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The Breakneck Race to Create Windows NT and the Next Generation at Microsoft
By G. Pascal Zachary
OPEN ROAD INTEGRATED MEDIACopyright © 1994 G. Pascal Zachary
All rights reserved.
Dave Cutler was reared on adversity. He learned at a young age to care for himself, to keep his own counsel, to find a way around or through the obstacles in his path.
He was born on March 13, 1942, in Lansing, the state capital of Michigan. Lansing was auto country, home to a slew of car and car-parts makers. His father, Neil, worked in Lansing's Oldsmobile plant for nearly his entire life, first in the plant's shipping department and then as a janitor.
Neil Cutler was an intelligent and exacting man, but he was quiet and lacked ambition. He had been stricken with rheumatic fever as a boy, and it had left him too frail to play sports. Poor eyesight made it difficult for him to enjoy the outdoors. A certain bitterness crept into him. He was not sociable; he struck some as almost a hermit. At home, he could be unpredictable, angry and gruff. He drank.
Arleta, Neil's wife, raised her son Dave and his older sister, Bonnie, in an apartment above the home of Neil's parents in DeWitt, a town of some one thousand people about eight miles north of Lansing. DeWitt was surrounded by farmland and consisted mainly of retired farmers who had moved off their farms and into the town. When Dave was eight the Cutlers moved out of town to a forty-acre spread. The land wasn't suitable for farming and did not contain a dwelling. Neil built a small home, one side of which was literally carved out of the earth. By then Arleta had given birth to two more children. The family seemed to spend all its time together in one large room. Arleta kept a large garden, and the family planted pine trees on the land. In time thousands of trees took root and grew.
From the age of ten David Cutler earned money whenever he could. He mainly worked during the summertime for the many farmers in the area, building barns or doing odd jobs. One summer, he worked in a fertilizer plant. Another year he collected old newspapers with a friend, filling an entire trailer for sale to a recycler.
As a teenager, Cutler was drawn to sports. With a graduating class of thirty-four students, his tiny high school pressed him into service. He ran track and played baseball, basketball and football. He was co-captain of the basketball team and the quarterback of the football team. In one game, he ran for two touchdowns, running almost the entire length of the field for one score. He was very fast.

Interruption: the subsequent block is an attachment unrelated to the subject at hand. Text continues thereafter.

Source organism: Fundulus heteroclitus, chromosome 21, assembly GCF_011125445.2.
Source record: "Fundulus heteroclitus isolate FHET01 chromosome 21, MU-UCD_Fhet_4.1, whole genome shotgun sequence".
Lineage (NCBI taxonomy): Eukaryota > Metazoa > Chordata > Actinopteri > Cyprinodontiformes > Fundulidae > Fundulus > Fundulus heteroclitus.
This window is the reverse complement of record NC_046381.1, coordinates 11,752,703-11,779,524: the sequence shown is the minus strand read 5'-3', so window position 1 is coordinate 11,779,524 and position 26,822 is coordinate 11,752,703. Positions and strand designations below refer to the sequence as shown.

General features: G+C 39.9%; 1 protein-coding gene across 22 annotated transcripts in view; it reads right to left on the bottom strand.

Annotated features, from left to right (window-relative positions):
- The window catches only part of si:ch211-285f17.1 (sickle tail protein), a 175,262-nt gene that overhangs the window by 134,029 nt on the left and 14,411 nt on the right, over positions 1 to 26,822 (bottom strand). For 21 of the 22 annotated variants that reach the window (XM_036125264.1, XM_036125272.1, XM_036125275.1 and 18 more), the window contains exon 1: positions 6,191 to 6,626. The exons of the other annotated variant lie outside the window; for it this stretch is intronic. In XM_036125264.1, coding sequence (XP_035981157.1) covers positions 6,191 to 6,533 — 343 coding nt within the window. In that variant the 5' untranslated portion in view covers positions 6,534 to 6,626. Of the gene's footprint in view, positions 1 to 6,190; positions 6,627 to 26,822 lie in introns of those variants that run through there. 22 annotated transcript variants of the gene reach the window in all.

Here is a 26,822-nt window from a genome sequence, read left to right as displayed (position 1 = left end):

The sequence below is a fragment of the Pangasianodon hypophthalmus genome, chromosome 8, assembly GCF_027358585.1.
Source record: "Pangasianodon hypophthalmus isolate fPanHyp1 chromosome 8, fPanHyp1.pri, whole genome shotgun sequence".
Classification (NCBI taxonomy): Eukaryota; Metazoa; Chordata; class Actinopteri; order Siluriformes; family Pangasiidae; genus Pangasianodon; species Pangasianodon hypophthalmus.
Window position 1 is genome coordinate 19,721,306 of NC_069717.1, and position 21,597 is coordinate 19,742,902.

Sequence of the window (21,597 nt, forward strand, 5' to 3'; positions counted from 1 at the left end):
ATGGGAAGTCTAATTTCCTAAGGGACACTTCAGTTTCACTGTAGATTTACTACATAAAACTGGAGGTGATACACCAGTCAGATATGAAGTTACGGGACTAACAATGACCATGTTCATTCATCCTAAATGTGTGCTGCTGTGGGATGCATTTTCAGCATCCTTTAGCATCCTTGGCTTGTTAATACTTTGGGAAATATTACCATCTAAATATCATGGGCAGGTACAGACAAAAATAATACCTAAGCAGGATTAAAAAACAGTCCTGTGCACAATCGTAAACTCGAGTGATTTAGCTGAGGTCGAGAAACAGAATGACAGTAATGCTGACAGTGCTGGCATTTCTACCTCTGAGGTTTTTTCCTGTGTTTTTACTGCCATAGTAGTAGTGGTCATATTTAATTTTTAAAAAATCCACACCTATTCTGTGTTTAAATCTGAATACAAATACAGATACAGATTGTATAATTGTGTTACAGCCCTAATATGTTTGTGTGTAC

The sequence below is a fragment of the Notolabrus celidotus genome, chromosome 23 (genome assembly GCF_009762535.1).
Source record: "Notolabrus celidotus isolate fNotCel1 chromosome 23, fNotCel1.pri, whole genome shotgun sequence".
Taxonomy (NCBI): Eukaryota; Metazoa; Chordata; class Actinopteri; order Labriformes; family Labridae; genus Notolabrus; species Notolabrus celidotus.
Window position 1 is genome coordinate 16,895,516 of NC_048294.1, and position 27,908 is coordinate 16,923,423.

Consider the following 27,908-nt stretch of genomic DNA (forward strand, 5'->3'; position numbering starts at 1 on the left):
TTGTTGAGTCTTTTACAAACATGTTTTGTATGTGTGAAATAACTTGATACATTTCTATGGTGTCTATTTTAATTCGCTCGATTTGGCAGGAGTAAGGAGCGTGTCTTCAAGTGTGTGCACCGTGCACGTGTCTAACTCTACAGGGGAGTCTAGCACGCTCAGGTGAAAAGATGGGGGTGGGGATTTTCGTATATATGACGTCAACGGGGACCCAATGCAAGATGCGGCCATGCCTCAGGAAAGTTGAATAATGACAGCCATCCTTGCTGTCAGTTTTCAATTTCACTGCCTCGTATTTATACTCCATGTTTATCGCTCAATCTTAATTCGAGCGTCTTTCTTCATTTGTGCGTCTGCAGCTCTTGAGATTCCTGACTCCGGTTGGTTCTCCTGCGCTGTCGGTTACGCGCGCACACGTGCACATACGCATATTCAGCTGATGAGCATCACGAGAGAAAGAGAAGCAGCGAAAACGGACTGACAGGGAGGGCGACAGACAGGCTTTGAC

The local newspaper treated Cutler as a star, chronicling his exploits. Neil skipped nearly all of his son's games; it took a personal invitation from the football coach for him even to consider attending the one game during his son's senior year in which every player's father was introduced. Neil (who went) said he disliked sports, but Arleta suspected that jealousy had kept her husband from the sidelines.
Father and son were distant. While still in high school, Cutler moved out of his parents' home for a time, living first with the family of a baseball coach and then with Bonnie. At school, meanwhile, Cutler did well enough without studying hard. Graduating in June 1960, Cutler seemed serene about his prospects. Somewhere inside him sprang a confidence bordering on arrogance and a belief that he could be the best at anything he tackled. Others shared Cutler's buoyant sense of himself. In his high school yearbook, classmates captured his specialness in a line beneath his photograph:
"None but himself could be his parallel."
A small Michigan college called Olivet cobbled together several athletic and academic scholarships, offering them as a package to Cutler. He signed on. His freshman year, he started at quarterback, calling and directing his own plays just like a pro. He threw the ball well and ran one hundred yards fast—in less than eleven seconds. He was about five feet nine inches tall, weighed about 175 pounds and had thick, strong legs. His coach, Stu Parsell, called him "a one-in-a-million player" and marveled at his elusiveness. Cutler was a wily player who confessed he "loved to run over people."
In the huddle, Cutler smartly dished out assignments in between plays. He brooked no dissent, berating teammates for their lapses and telling them: "This huddle is my territory. When you're in it, shut up." When players "screwed up," he said, "I'd really ride them, telling them what to do ... to get out there and do their job."
Coach Parsell realized that Cutler relied on more than athletic skills. "He was smart enough to know he couldn't win alone," Parsell said. "He brought the other players up with him. They rose to him." The team responded to his brash assertions because Cutler led by example and "knew what he wanted."
Cutler's game peaked in his sophomore season. The long-suffering Olivet Comets, who had lost twenty-one games in a row in the late fifties, suddenly went white-hot in the fall of 1961. With Cutler at the helm, the team won its first eight games. Then, in its final game, disaster struck. Midway through the game, Cutler took the snap from the center and rolled right, preparing one of his quarterback rushes. He had already scored that season on just such a gambit. This time, he was in the clear, running full tilt along the sideline, right along his team's bench, so close that Coach Parsell could have grabbed him. Then a defender charged toward him, hurling his body in Cutler's way. Cutler tried to jump over him, but the defender smacked him squarely. He crumpled to the ground, his leg broken, his season over.